The problem of antimicrobial resistance is a serious one. Left unaddressed, it could be responsible by 2050 for the deaths of some ten million people a year, more than currently die of cancer, along with an astonishing $100 trillion in economic damage. Fortunately, however, there is much we can do to mitigate the threat – provided that adequate resources are made available.
One important avenue to pursue is the development of new drugs. In a forthcoming paper, the Review on Antimicrobial Resistance estimates that bringing new antimicrobials to market and improving their administration will cost about $25 billion – a significant sum, but one that pales in comparison to the costs to society if the problem is not checked. It is also roughly what two of the world’s largest pharmaceutical companies will spend this year buying back their own shares.
While the review has yet to come up with recommendations for financing the development of new drugs, it seems clear to me that it is well within the capacity of the pharmaceutical industry to contribute. A common argument made by drug companies is that they need to be guaranteed a reward if they are to invest in developing medicines that are unlikely to deliver the kind of returns that other investments may provide. The only sure way to guarantee drug development, the argument goes, is to allow prices to rise until demand matches supply.
And yet there is a good reason why the pharmaceutical industry can and should play a major role in financing something like a common “Innovation Fund” to provide financing for early-stage research into solving the problem of antimicrobial resistance. And that reason is one that I became familiar with during my years at Goldman Sachs: enlightened self-interest.
Six years after the eruption of the global financial crisis, the banking industry is still widely blamed for the catastrophe. And, as a result, banks are being hit with regulatory constraints that limit some aspects of their business. I suspect that if the industry had shown greater leadership on issues – for example, excessive executive pay – they would have found themselves in a much more favorable environment today.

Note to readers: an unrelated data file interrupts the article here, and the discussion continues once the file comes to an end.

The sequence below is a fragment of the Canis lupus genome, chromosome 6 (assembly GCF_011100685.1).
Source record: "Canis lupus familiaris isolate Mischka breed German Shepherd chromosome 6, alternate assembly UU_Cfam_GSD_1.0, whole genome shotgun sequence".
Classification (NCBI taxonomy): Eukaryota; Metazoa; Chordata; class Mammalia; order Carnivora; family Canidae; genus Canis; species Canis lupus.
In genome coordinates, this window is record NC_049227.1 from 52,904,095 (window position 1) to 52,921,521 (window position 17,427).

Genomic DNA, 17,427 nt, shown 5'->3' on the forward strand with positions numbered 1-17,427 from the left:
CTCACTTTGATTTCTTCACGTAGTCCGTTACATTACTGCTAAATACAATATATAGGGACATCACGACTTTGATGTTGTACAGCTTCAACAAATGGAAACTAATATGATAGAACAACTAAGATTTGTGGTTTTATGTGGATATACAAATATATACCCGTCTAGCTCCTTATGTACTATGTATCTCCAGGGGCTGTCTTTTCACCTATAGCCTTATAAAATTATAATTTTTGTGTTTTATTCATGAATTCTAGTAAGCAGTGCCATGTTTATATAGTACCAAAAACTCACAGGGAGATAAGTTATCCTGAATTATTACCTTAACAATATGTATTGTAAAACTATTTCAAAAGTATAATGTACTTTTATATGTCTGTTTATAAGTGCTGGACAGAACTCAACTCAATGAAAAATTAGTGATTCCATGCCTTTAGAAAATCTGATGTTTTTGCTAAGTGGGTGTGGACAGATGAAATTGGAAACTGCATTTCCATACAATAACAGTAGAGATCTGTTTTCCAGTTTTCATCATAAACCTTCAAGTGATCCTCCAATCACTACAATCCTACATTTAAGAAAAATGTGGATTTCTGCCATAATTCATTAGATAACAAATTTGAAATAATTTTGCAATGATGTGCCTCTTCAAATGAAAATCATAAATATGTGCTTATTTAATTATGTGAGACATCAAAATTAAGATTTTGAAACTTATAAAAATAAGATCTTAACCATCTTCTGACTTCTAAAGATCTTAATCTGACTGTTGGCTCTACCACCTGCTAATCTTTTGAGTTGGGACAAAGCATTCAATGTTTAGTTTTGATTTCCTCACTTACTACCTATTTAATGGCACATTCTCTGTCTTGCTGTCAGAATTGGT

The same is true of the pharmaceutical industry. Share buybacks can sometimes be legitimate, but on other occasions they do not seem justified – especially when considered from the standpoint of enlightened self-interest. In December, the pharmaceutical giant Merck spent $8.4 billion to acquire Cubist Pharmaceuticals, a Massachusetts-based drug-maker that specializes in combating Methicillin-resistant Staphylococcus aureus (MRSA), a bacteria that has become resistant to many types of antibiotics.
In early March – less than three months after the acquisition – Merck announced it would close down Cubist’s early-stage research unit, laying off some 120 staff and perhaps crippling its efforts to introduce new drugs into the pipeline. Three weeks later, Merck announced that it would spend an additional $10 billion to buy back some of its shares. It is difficult for an outside observer not to draw a connection between the two decisions.
Of course, dubious buybacks are not confined to the pharmaceutical industry. Apple is another good example. The company’s latest quarterly sales results show how the company has become something more than a technology firm; it is now a major middle-class Chinese consumer brand. Within a year, China will likely be a bigger market for its products than the United States.
And yet, even more striking than this confirmation of the still-rising importance of the BRIC (Brazil, Russia, India, and China) economies is the sheer size of Apple’s ongoing buyback program. In April, the company announced it had authorized an additional $50 billion to be used for repurchasing shares, bringing the total to $140 billion.
Coming at a time when the technology industry is under increasing scrutiny in the developed world as governments struggle with budget shortfalls and rising debt, this seems to me to be a questionable decision. Companies’ ability to minimize their global tax burden, while boosting their earnings per share through buybacks – in some cases financed with debt – does not strike me as a stable trend.
When companies are genuinely unable to identify areas of research and investment that would help their business (and employees and clients), they are better off returning the savings to shareholders in the form of higher dividends than authorizing buybacks. Or, better yet, in a world confronted with a host of problems – from climate change to antimicrobial resistance – industry leaders should begin asking themselves how they can contribute to averting the crises of the future.
Copyright: Project Syndicate, 2015.
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